First - lets get this out there - IT'S OK TO STAY HOME A LOT !!!!!
Staying home a lot means many things:
- doing school work
- keeping routines
- working on personal goals (both yourself and your kids)
- reducing anxiety
- keeping stress free
- exploring your own corner of the world
- exploring your imagination and getting creative, even if that's in your thoughts in a day dream.
It does not mean you are isolating your child or boring them. My son's favourite days (and weeks) are the ones where we have zero plans to leave the house. He LOVES spending the day in his pj's, loves having the freedom to play and chill between school work and LOVES his own company. There are times he is laying on the couch staring off into space and I will ask if he is ok, to which I get a smile in response and he will say he is imagining and it's great (as he forget's his dreams). For him there is no anxiety over who we are seeing, where we are going, what the plan is. There is no stress and he is not going to be over tired, in sensory overload or in pain (due to his physical issues). MOST of all, it means when we do go out, he fully enjoys it, enjoys the company of those we are with, is not over tired from multiple outings previously, can cope with the sensory challenges etc. He does not expect us to go somewhere all the time or have an outing somewhere special on a weekend. As a child we played at home most of the time and didn't go out. I think these days we are too caught up in the 'go here go there' all the time mentality.
Think of it this way. If you lived in a tiny rural town, population 30. You might have the only child/ren in that town. The nearest town to you with children is hours away. No one is going to berate you for not driving to nearby towns to 'socialise' multiple times a week or even once a week. Children from small country towns grow up fine, with the ability to connect and talk with all ages and are usually very mature as they have grown up with generally adult conversation and behaviour expectations. No one calls the mother in a small town a bad parent because she didn't provide enough exciting child experiences. Just because you might live in a busy town with a huge population, doesn't mean you should have to be out in it every single day, making friends with every family you come across. Just because you have 6 neighbours all with kids doesn't mean your child has to like them or want to play with them.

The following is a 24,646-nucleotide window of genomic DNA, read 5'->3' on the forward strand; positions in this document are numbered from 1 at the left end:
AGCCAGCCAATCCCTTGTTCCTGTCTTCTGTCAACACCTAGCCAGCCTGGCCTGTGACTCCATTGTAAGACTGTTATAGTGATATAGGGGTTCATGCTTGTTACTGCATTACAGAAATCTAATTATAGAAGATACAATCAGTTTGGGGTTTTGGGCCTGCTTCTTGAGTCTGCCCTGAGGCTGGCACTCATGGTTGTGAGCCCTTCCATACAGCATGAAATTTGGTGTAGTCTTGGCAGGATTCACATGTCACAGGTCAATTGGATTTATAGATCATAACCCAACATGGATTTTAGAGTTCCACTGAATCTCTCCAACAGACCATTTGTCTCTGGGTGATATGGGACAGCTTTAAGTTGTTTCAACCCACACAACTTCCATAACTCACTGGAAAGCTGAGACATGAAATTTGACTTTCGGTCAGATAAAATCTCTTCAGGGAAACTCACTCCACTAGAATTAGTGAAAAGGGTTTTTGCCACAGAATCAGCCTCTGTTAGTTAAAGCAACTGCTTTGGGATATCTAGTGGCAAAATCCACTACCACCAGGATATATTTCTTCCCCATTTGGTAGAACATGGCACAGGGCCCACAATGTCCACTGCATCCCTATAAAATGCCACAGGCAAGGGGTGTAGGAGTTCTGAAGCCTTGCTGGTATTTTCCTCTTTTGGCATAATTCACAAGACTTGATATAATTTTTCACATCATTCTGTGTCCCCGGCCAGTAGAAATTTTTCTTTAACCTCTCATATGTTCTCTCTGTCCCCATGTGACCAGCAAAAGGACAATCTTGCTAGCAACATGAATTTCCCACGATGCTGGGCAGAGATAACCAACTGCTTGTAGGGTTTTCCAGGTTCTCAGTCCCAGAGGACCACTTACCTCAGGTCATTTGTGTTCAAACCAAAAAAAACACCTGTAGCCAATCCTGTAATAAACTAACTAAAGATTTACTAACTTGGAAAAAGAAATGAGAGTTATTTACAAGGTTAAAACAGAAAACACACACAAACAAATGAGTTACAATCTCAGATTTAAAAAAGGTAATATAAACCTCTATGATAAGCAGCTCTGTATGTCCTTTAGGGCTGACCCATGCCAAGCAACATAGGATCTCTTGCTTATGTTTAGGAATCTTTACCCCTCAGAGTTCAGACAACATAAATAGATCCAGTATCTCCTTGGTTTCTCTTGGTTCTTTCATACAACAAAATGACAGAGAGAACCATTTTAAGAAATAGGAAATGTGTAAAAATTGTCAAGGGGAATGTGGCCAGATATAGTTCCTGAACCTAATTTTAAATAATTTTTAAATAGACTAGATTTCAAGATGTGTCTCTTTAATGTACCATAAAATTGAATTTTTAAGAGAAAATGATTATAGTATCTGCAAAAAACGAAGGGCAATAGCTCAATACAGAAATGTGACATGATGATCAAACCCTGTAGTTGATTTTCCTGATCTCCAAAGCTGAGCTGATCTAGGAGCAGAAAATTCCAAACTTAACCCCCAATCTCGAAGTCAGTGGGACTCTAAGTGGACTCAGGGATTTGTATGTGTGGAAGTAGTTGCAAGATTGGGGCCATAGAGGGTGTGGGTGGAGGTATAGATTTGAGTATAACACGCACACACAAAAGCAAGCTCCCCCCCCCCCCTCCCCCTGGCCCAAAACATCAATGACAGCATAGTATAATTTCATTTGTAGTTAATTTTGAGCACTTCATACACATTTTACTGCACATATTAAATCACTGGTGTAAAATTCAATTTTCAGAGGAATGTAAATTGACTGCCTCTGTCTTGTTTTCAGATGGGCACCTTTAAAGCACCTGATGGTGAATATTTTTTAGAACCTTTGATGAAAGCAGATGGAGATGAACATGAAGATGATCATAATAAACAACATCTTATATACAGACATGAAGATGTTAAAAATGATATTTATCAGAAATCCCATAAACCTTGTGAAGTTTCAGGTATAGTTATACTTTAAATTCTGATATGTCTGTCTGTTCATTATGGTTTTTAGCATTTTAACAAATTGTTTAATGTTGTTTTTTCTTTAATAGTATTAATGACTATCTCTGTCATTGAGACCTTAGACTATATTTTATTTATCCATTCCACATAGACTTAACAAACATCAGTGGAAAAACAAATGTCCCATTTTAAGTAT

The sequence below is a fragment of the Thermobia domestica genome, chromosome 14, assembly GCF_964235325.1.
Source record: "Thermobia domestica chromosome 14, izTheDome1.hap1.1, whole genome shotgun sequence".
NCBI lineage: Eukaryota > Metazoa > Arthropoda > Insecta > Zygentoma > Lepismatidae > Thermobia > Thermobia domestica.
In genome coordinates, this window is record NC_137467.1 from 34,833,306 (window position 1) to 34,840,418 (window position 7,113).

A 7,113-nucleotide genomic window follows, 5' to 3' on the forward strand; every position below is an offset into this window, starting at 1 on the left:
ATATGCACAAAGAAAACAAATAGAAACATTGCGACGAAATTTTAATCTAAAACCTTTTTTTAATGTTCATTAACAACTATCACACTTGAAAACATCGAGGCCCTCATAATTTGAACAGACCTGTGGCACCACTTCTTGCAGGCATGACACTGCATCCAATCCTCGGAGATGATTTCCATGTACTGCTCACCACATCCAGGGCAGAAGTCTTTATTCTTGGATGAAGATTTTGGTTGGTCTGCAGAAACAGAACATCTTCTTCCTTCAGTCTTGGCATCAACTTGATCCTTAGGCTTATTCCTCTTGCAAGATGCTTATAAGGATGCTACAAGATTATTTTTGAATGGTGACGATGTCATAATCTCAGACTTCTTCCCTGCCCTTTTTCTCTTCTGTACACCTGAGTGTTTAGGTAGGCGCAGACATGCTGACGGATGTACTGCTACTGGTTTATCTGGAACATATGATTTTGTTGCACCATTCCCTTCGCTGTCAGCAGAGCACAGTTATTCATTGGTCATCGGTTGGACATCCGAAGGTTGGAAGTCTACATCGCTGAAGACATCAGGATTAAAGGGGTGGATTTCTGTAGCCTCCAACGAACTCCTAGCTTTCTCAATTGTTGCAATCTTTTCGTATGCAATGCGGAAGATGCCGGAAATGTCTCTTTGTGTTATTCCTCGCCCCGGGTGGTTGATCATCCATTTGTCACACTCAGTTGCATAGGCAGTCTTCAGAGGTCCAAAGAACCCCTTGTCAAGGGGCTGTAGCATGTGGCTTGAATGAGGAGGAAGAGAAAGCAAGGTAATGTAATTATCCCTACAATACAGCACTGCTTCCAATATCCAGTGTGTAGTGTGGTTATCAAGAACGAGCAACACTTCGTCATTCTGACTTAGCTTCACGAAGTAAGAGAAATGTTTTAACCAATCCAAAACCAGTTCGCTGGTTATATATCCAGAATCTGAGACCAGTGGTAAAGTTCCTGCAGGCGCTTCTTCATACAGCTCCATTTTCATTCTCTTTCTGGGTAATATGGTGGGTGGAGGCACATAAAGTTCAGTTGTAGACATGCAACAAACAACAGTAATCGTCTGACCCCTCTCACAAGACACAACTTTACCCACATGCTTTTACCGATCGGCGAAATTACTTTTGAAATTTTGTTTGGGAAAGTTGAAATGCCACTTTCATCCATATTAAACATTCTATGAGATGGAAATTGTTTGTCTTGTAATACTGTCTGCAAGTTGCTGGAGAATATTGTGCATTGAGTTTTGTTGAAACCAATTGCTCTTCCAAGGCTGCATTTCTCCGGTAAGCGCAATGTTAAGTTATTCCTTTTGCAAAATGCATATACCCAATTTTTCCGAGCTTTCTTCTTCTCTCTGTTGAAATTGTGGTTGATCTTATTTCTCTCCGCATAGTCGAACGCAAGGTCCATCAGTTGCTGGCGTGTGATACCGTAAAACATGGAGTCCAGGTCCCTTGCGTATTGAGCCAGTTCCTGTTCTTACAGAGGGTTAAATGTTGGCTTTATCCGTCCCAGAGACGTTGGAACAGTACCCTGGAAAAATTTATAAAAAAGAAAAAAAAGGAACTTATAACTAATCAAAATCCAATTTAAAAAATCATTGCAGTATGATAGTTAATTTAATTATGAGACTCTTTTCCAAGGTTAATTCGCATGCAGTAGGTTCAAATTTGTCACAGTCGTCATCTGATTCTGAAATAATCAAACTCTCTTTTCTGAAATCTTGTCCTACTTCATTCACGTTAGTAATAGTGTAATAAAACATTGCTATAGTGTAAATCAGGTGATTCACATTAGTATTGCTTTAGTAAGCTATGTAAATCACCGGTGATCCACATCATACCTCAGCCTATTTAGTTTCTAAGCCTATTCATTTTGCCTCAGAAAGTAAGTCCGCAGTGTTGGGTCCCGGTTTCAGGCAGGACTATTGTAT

Secondly - not EVERYONE is a social butterfly and are out all the time.
You might get on social media and see posts from dozens of homeschoolers about their fabulous outings, their creative lesson plans inspired by Pinterest, their riviting blog posts, their 'fun' life in general. And let me just say good for them! It's not me and I'd be exhausted keeping up that schedule! For everyone one that is out all the time, there are 50 of us at home. Plus to be honest, they may have very different children to you. Ones who NEED and crave outside input all the time. Who go stir crazy at home rather than relish in it. Who learn best with new stimuli all the time and who don't get over loaded or tired or need a strict daily routine. Maybe the mother who is always out and about is exhausted and is envious of those of us who can very honestly say we've not left the house for 7 days.
Not everyone is in a co-op, not everyone has weekly sports, not everyone is doing art class or drama class or music, not everyone is a part of social media groups who have weekly play dates. It is completely ok to not do those things all the time. It is completely ok to be at home.
So as a whole, we need to stop worrying about what everyone else is doing, where they are going, etc. At the end of the day, if you are all happy with the way you do things, then you are doing what is right for your child, your family, your budget, yourself. If you want to make changes then go ahead, but don't do it just because you feel pressure and think you are failing your children. You aren't. You are a good mum and we forget to tell ourselves that.